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  • Tony GuarinoBuilding a fire? Make sure you’re not making this dangerous mistake.

    You go to the corner store and see they’re sold out of firewood. You figure you’ll just use some of the lumber you tore down from your old deck back at the cottage instead. What could go wrong?

    A LOT!

    Using pressure-treated wood is incredibly dangerous to both your health and the environment. Today I’m discussing why you should never use it as firewood, plus the steps you should take to ensure your safety when handling this type of material.

    Burning firewood in the fireplace closeup, texture of fire and flame

    What is pressure-treated wood?

    Pressure treated wood pile in lumber yard.“Pressure-treated” wood is any lumber that has been treated with chemicals to improve its durability. To treat the wood, lumber is immersed in a liquid preservative and then held in a pressure chamber. The chemicals used in this process include Alkaline Copper Quaternary (ACQ), Copper Azole (CA) and Micronized Copper Azole (MCA). These chemicals are forced deep into the wood’s surface to help reduce rot and decay, repel water and termites, and extend the life of the lumber – in fact, it can last up to 20 years in comparison to natural wood.

    Wood that is used for building projects, fencing and outdoor furniture is often pressure treated. This type of wood is also used in industrial and commercial settings for products including utility poles and boardwalks.

    Why is pressure-treated wood hazardous to burn?

    Because of the chemicals used during the pressurizing process, pressure-treated wood should never be burned. If pressure-treated wood catches fire, it can release hazardous (and even carcinogenic) byproducts of the chemicals into the air. In addition to the harmful smoke, the ash will also be filled with the toxic remnants of the wood, exposing you to yet another safety hazard when cleaning up.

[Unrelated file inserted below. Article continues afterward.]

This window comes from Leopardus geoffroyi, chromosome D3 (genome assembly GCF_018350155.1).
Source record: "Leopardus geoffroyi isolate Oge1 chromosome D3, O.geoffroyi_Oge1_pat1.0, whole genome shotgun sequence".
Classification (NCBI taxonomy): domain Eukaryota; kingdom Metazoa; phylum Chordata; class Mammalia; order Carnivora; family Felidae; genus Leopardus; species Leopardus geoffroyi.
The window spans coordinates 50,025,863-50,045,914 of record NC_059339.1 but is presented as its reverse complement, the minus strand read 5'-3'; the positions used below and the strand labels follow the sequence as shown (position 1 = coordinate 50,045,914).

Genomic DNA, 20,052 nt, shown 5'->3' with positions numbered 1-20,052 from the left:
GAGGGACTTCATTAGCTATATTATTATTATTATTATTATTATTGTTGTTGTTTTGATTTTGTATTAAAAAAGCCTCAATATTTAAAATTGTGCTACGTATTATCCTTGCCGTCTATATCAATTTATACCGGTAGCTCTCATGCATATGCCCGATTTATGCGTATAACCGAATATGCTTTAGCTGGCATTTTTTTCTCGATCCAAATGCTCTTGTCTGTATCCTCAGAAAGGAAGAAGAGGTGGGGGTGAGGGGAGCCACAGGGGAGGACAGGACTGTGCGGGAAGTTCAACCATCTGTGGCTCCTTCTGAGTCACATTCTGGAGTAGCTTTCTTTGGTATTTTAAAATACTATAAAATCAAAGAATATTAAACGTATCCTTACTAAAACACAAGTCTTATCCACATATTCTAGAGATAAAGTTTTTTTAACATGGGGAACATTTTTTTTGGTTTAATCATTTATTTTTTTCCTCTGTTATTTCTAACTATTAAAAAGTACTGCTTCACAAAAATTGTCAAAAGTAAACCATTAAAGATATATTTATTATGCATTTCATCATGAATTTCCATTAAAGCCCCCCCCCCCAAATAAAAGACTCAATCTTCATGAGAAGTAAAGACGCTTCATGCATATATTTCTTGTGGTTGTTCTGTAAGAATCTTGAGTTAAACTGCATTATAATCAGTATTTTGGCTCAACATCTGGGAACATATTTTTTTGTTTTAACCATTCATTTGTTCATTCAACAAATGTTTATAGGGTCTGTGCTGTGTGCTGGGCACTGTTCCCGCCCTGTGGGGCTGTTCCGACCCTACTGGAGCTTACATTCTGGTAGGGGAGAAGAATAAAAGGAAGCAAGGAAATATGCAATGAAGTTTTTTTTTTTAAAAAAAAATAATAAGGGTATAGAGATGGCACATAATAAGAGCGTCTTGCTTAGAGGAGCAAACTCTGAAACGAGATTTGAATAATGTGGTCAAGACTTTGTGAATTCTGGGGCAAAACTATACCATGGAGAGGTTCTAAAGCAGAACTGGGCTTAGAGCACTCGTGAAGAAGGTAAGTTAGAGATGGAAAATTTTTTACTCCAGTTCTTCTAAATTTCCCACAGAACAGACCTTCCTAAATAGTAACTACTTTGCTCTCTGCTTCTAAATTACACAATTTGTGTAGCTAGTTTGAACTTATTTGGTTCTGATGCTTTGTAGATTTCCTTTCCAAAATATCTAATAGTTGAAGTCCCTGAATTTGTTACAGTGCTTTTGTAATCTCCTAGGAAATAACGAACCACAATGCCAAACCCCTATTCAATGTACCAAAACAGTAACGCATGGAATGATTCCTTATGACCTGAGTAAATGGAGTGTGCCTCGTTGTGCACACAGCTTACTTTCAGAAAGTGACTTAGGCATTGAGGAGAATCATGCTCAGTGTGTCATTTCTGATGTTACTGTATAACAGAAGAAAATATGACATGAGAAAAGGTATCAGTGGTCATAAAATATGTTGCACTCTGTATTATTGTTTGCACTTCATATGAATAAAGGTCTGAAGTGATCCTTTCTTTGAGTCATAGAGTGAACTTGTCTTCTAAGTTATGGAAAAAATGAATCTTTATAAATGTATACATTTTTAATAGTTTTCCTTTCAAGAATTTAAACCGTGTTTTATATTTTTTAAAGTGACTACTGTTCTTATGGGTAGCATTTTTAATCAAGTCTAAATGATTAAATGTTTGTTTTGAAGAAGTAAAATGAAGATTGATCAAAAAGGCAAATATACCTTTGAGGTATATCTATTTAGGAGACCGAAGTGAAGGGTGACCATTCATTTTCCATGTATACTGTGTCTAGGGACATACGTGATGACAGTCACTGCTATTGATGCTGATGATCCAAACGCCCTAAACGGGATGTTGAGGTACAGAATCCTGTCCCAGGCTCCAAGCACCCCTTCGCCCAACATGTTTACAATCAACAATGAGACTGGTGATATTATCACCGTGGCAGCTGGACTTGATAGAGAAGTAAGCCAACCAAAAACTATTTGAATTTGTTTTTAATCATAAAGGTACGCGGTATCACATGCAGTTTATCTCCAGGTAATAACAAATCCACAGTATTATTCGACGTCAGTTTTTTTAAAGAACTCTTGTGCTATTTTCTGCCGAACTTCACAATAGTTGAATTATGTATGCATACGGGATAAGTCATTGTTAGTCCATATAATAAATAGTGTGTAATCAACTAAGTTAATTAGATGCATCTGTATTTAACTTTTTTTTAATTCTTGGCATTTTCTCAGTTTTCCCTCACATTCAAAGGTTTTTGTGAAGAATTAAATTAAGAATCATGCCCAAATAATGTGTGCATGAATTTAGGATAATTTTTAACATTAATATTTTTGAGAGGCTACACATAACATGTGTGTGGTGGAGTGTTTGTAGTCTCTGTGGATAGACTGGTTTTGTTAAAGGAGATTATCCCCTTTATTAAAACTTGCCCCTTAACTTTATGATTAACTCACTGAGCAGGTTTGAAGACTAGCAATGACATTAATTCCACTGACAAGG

Immediate exposure to these hazards can result in extreme inflammation. Long-term health risks can include permanent irritation to the bronchial tubes and a greater risk of upper respiratory tract infections and lung cancer.

    Safety measures to take when working with pressure-treated wood

    If you’re working on a project that involves pressure-treated wood (whether it’s new, or especially if it’s old) it’s important to take the following precautions to ensure your safety:

    1. Only work with pressure-treated wood outdoors. Do not bring this type of wood into your home. Fragments of the chemicals used can settle into your environment and put you at risk of long-term exposure.
    2. Wear a respirator. If you’re cutting, drilling or sanding, you must use a solution that provides protection from particulates at all times. The 3M™ N95 is a trusted and economical solution.
    3. Wear safety glasses. To protect your eyes from the dust created from cutting wood, it’s important to wear eye protection. If you opt for glasses instead of goggles with a proper seal, ensure that they have a foam gasket to protect your eyes from nuisance dust.
    4. Wear protective gloves. As you now know, pressure-treated wood is filled with different chemicals. To protect your skin, it’s important to wear protective gloves and long sleeves to limit your skin exposure to the irritants. Gloves made with goatskin leather will provide you with ample protection and the dexterity you need to perform your tasks.
    5. Wash your hands and launder your clothing immediately. This holds especially true if you’re working with older, weathered wood (i.e., tearing down a deck). Limit your chances of contamination by following proper washing routines.

    guy working in woodshop

    If you can’t burn pressure-treated wood, how do you dispose of it?

    It’s important to dispose of any unneeded pressure-treated wood at a landfill or however your local regulations state (most areas will have their specific directions available online). If you have sawdust left over from a project, do not put it in with your compost or use it as mulch. The chemical remnants could be highly hazardous to the environment. Lastly, make sure that you do not put the wood anywhere where children, pets or livestock can access it.

    To ensure you’re keeping your bonfires fun and safe, only use dry, clean and natural wood. If you have doubts about the wood, don’t use it!


    TAGS

    campfire gloves IAQ pressure treated wood respiratory safety glasses summer safety wood

    Tony Guarino | Market Segment Manager - Confined Space